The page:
Document by R. Benjamin Ze'ev Wolf haKohen Rapaport of Pupa, 1832
כתב ידין ידין מה"ר בנימין זאב כ"ץ ראפאפורט רב ואב"ד פאפא - Manuscript
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- Lot Number 50983
- Title (English) Document by R. Benjamin Ze'ev Wolf haKohen Rapaport of Pupa
- Title (Hebrew) כתב ידין ידין מה"ר בנימין זאב כ"ץ ראפאפורט רב ואב"ד פאפא
- Note Manuscript
- City Pupa, Hungary
- Publication Date 1832
- Estimated Price - Low 5,000
- Estimated Price - High 10,000
- Item # 1813414
- End Date
- Start Date
 p., 215:178 mm., light age staining, creased on folds, ink on paper, signed and dated.
The document is cosigned by two judges of R. Rapport's Bet Din, R. Israel Epstein and R. Lipa Shasker.
Certificate of dayyan (rabbinical authority to judge) signed by R. Benjamin Ze'ev Wolf haKohen Rapaport (1754–1837), rabbi of Pupa, Hungary. His father R. Isaac and his grandfather came from Fuerth in Germany to Nikolsburg, where Benjamin was born. In 1771 R. Rapoport went, as was the custom with many Moravians, to nearby Hungary in order to evade the ban on Jewish marriages of other than the eldest son in force at the time in Moravia. He settled in Obuda (now part of Budapest) and married the daughter of David Boskovitz, one of the leaders of the community. He lived with his father-in-law for ten years, engaging in studying and teaching. In 1781 he was appointed rabbi of the community of Papa in Hungary, where he served for 56 years until his passing. This community, founded in 1749, made considerable progress during the period of his office. A dispute, which exercised Jewish communities in Central Europe for many years, also developed between him and R. Moses Sofer with regard to R. Jonathan Alexandersohn, rabbi of Hej^csaba in Hungary. Like R. Schwerin-Goetz, R. Rapoport supported the attacked Alexandersohn, while R. Moses Sofer was opposed to him, even invoking the secular government, but his community supported him.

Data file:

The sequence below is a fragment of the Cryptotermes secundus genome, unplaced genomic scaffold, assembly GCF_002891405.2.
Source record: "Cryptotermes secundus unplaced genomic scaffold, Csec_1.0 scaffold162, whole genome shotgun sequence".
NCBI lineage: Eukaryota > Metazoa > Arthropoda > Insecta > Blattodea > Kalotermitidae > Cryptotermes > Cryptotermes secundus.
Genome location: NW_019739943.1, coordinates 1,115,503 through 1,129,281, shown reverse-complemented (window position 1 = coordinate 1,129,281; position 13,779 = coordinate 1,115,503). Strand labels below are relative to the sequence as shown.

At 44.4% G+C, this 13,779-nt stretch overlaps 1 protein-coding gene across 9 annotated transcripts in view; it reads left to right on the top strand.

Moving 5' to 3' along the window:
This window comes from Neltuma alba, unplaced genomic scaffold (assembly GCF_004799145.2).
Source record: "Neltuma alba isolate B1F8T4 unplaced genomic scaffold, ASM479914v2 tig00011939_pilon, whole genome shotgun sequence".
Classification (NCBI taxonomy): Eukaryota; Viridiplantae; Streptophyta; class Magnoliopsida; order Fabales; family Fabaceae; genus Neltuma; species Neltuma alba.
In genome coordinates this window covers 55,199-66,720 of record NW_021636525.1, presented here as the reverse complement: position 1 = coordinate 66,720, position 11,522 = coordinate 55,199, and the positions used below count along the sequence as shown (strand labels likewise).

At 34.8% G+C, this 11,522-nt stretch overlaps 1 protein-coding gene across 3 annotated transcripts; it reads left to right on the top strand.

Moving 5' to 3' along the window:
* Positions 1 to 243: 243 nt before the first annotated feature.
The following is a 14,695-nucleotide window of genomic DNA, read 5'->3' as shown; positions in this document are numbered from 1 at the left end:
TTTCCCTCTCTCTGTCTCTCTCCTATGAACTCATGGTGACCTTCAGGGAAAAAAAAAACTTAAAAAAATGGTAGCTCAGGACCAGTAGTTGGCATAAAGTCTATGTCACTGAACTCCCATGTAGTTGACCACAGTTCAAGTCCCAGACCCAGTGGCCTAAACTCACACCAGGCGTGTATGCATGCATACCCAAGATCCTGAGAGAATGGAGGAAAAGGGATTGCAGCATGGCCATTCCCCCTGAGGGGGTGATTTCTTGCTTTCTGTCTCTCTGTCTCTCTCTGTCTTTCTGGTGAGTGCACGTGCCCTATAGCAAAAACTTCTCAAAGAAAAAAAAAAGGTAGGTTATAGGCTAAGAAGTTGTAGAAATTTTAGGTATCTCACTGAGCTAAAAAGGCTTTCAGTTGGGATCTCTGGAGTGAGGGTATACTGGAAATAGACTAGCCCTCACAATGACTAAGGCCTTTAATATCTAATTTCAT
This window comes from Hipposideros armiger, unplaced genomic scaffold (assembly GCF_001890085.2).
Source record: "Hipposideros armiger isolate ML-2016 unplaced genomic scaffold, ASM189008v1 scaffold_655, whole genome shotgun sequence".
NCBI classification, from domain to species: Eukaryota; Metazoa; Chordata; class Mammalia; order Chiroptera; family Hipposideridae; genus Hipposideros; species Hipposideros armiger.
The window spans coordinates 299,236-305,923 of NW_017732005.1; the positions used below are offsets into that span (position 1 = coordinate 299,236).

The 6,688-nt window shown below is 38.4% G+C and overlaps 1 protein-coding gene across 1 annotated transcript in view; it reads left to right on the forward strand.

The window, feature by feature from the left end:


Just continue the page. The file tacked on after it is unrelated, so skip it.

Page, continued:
R. Rapoport, apparently studied with his grandfather R. Baruch Kahana Rapaport. He was an erudite rabbinic scholar and received his appointment to the rabbinate of Pupa in his twenties! He published his first work in his twenties, Simlat Binyamin u-Vigdei Kehunnah (Dyhrenfurth, 1788) on the Shulhan Arukh Yoreh De'ah. R. Rapaport left a number of works in manuscript, some of which were published after his passing, among them Edut le-Yisrael on tractate Makkot with additions by his son (Pressburg, 1839). It constitutes the third part of his Masat Binyamin. His much sought after approbation appears in many period works.
Y. Y. Cohen, Sages of Hungary, numerous notations; Ishim Teshuvot Hatam Sofer pp. 95-96